When facing an enemy, being aware of the strategy to be used against us becomes a significant advantage. Such knowledge enables us to anticipate specific indicators that would arise from the modus operandi of our opponent; consequently, appropriate countermeasures can be applied. From a spiritual perspective, our adversary is formidable. He is truly out for our destruction. He is tireless in his pursuit for our demise. Even so, we fret not; interwoven throughout its fabric from Genesis to Revelation, the scripture clearly exposes the enemy’s tactics.
The framework of the evil one’s schemes is recorded in the December 3rd reading of our devotional Bible. The Apostle John insists, “For all that is in the world, the lust of the flesh and the lust of the eyes and the boastful pride of life, is not from the Father, but is from the world.” (1 John 2:16, NASB) Here he has plainly unpacked three major facets of combat; three distinct advantages the devil has in our sinful, fallen nature. Being aware of this can, through the power of the Holy Spirit in the life of a Christ follower, keep us on guard when satan comes against us.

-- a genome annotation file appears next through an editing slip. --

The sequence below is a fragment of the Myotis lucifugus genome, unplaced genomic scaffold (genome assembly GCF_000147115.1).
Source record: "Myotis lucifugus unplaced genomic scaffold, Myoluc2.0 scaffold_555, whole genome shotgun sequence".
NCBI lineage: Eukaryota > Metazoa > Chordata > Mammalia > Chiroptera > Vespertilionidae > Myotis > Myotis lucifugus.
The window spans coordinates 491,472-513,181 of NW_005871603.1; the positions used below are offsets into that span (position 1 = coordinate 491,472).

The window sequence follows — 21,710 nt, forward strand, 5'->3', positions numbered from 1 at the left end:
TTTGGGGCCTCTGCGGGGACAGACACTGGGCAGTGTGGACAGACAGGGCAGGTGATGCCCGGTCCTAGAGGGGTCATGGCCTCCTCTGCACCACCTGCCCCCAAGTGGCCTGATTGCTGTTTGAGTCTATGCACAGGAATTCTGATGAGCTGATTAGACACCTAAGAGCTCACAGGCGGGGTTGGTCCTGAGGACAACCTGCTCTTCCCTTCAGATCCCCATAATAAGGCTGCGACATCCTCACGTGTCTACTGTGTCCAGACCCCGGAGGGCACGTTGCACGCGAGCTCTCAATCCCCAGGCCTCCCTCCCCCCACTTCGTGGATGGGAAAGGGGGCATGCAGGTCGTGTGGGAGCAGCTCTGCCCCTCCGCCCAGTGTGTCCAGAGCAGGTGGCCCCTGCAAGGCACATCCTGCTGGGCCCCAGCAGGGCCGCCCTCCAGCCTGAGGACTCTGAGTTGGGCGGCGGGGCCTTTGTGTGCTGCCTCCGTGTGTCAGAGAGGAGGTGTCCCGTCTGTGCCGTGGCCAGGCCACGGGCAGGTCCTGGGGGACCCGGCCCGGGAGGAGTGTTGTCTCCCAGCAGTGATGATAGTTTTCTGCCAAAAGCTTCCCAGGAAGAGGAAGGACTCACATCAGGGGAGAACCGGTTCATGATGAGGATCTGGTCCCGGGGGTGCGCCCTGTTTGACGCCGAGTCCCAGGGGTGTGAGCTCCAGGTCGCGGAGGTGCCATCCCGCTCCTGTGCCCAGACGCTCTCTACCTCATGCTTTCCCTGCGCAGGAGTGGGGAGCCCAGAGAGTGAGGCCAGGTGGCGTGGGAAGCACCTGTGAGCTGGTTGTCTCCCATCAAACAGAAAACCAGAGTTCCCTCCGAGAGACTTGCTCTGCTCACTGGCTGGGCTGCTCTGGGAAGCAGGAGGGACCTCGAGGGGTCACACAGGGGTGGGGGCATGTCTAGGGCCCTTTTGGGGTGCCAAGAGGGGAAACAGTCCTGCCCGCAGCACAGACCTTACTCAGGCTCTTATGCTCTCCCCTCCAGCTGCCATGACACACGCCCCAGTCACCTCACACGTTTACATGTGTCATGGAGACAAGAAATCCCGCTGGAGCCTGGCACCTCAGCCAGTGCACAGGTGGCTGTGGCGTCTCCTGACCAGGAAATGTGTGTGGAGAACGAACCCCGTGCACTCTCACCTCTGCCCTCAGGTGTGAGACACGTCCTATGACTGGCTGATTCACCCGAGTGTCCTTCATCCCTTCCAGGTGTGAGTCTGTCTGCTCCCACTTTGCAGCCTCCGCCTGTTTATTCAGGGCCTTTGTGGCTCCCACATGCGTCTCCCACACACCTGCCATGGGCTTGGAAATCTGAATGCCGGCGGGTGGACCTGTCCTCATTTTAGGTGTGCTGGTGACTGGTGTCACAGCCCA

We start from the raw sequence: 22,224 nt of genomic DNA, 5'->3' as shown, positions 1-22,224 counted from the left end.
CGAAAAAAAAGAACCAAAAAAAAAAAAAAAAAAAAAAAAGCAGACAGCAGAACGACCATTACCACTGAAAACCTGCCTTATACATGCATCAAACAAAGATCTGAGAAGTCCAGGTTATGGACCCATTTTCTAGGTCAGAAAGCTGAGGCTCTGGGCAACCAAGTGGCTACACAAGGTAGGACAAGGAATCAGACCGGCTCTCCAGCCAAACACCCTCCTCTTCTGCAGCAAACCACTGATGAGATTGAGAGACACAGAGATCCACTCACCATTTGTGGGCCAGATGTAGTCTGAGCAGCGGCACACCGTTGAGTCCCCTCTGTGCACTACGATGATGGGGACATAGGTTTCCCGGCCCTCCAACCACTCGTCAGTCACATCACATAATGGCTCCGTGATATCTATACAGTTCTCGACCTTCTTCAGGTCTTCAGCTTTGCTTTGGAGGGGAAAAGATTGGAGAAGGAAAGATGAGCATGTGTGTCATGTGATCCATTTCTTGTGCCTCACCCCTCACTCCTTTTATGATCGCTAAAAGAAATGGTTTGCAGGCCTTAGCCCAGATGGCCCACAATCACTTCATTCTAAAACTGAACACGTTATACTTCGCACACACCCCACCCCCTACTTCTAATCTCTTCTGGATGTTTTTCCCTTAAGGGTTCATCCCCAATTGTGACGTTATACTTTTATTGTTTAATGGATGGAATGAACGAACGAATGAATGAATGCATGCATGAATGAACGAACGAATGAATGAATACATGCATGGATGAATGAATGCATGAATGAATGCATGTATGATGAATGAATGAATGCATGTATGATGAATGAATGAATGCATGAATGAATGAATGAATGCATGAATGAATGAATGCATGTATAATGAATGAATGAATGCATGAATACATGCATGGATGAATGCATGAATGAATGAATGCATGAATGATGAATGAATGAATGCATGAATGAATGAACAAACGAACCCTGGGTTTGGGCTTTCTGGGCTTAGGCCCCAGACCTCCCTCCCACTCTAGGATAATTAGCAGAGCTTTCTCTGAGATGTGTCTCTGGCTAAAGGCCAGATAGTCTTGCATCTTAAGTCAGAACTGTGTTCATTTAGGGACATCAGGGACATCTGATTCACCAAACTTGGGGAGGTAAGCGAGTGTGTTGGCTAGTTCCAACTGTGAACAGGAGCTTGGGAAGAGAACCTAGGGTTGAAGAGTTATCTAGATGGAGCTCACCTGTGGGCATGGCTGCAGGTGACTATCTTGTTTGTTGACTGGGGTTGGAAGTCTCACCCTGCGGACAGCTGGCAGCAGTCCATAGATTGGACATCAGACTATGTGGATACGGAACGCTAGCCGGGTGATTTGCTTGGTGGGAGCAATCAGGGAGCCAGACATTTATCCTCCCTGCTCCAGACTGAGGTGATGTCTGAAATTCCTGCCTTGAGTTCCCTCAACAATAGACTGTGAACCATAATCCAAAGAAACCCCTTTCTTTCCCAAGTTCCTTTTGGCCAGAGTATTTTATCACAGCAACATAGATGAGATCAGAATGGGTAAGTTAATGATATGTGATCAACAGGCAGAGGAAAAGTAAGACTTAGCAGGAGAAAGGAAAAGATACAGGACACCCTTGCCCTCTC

Consider examples from God’s Word. One doesn’t need to venture very far into the Bible before this diabolical method of assault is displayed. In Genesis chapter three, satan, in the form of a serpent, employs all three devices in the temptation of Adam and Eve toward action that would ultimately plunge humanity beneath the curse of sin. He begins his enticement of Eve with, “For God knows that in the day you eat from it (fruit from the Tree of Knowledge of Good and Evil) your eyes will be opened, and you will be like God, knowing good and evil.” (Genesis 3:5, NASB, emphasis mine) This temptation appeals to the boastful pride of life. Just as Lucifer tried to elevate himself above God out of pride (A deed at which he was unsuccessful, I might add!), he beguiles Eve by persuading her sense of pride that God is hiding something from her; He is keeping knowledge from her that she has a “right” to know. To simplify, Eve was fooled into thinking all knowledge should be accessible to her; she deserved to be “like God.” The text discloses that Eve believed the tree to be “desirable to make one wise (v. 6).” This, of course, was a fool’s errand that continues to plague every human being to this day.